Engine Installations

The special rubber engine Dynafocal mounts that are under manufacture for the project by an outside shop are nearing completion. When these are done, both engines will come out of their sealed cans and go on the airframe. This will happen by late August or September at the earliest.

Radiators

Both radiators are now permanently installed. The final fitting of the four radiator coolant tubes in each side must wait until the final small-to-do tasks in the bays forward of each radiator are completed. If these tubes were installed now, there would be no human access to either bay.

Tom Reilly wotking on the radiator installation. (photo via Tom Reilly)
Tom Reilly wotking on the radiator installation. (photo via Tom Reilly)
Left-hand radiator pictured, righthand radiator in background. (photo via Tom Reilly)
Left-hand radiator pictured in the foreground with the righthand radiator to the rear. (photo via Tom Reilly)
Newly machined tail wheel gear door hinges. (photo via Tom Reilly)
Newly machined tail wheel gear door hinges. (photo via Tom Reilly)

Carburetor mixture linear actuators (fuel mixture on/off)

These were the last two firewall-orward parts needed and were proving extremely difficult to find. Thankfully, Larry Kelley (owner of B-25J Panchito), found two New Old Stock examples and generously contributed them to the XP-82 project.

The linear actuators which Larry Kelley provide to the team. (photo via Tom Reilly)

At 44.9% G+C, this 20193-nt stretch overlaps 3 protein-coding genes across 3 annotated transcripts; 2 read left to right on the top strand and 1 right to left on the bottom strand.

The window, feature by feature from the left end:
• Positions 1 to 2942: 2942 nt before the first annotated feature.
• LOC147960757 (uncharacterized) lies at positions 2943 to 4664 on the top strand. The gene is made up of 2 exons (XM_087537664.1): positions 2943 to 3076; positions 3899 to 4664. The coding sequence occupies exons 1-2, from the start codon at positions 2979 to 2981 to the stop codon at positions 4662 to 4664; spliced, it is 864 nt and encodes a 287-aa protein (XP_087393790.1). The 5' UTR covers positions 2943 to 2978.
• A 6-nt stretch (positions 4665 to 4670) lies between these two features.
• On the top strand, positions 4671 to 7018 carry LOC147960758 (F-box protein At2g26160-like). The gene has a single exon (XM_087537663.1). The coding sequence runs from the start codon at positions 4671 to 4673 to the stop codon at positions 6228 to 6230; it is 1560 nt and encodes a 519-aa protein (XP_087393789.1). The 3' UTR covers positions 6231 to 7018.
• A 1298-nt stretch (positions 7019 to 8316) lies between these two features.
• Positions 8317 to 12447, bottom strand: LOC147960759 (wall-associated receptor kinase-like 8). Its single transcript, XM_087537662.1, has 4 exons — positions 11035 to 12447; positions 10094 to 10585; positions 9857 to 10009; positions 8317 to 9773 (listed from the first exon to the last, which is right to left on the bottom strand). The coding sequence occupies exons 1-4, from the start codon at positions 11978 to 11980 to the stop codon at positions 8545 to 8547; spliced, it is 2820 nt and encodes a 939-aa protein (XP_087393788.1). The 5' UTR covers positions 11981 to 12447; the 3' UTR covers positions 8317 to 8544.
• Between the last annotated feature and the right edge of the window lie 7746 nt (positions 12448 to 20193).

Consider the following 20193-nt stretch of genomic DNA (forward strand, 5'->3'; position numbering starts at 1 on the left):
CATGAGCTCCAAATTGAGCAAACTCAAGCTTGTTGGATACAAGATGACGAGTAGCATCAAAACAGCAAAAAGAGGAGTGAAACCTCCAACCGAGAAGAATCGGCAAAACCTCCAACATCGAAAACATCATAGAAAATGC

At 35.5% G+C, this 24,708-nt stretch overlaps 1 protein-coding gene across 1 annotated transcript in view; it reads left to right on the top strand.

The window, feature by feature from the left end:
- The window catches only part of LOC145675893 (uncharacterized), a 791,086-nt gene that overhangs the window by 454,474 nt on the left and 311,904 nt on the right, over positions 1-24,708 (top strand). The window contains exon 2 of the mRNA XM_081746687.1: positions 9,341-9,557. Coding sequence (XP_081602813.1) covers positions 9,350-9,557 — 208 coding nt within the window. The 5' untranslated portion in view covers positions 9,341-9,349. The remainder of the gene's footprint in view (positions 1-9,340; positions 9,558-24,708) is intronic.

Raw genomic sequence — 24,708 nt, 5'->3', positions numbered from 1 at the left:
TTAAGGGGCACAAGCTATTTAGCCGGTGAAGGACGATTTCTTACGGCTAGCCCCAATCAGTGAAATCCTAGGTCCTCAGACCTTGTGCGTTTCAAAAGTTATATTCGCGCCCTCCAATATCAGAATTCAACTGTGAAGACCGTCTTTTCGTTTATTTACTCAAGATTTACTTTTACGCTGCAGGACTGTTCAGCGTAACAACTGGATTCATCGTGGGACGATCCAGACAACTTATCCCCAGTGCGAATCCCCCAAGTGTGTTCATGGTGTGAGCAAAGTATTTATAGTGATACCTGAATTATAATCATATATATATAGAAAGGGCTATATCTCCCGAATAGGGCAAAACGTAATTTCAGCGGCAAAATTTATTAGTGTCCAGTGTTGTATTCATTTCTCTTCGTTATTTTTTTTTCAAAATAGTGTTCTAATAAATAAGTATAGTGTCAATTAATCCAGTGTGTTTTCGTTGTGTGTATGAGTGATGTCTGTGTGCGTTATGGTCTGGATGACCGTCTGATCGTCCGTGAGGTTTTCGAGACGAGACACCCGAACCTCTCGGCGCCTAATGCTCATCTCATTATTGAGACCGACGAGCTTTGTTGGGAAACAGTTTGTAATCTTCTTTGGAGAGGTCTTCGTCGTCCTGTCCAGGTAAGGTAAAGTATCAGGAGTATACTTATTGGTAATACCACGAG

The linear actuators which Larry Kelley kindly provided to the team. (photo via Tom Reilly)

Many thanks again to Tom Reilly for the update! You can learn more about the project on their blog HERE. Please be sure to check back with WarbirdsNews in August for the next installation following the XP-82′s road to recovery!

4 Comments

  1. Hello Tom,

    I doubt you remember me but I was the instructor that taught the concealed carry permit class that you and Mary attended in Orlando, a long long time ago.
    The reason I’m writing is sort of off the wall.
    I see that you’re located in Douglas, Georgia and it clicked that I know someone that is or was private pilot, and I can’t imagine that Dennis could be in the same town as you and not come into your shop.
    His name is Dennis Peinsipp, and like I said, I was just wondering if you knew him.
    I hope that you’re doing well and putting more warbirds back in the air!

    Clyde Bower

  2. Good luck with the restoration.Larry Kelley is a great guy,I’ve had the pleasure to speak to him on more than one occasion.I would love to see a twin Mustang fly once agin!!!

    • There are a few ways… the most direct would be going to an aviation trade school to get your training in aircraft maintenance. The required qualifications may vary in name from country-to-country, but are essentially the same. In the USA, you would most likely need an Airframe & Powerplant (A&P) license (for maintenance)… After several years experience as an A&P, you can then go for an IA, or Inspection Authorization, which would allow you to certify major repairs/modifications to an airframe.

      Alternatively, you could volunteer at an aviation museum, where you can slowly build up your experience in working on vintage aircraft. Do not expect to get hands-on experience until you’ve proven yourself to the museum crew though. Understandably, they will be suspect of anyone without formal qualifications, as they should.

      Best of luck!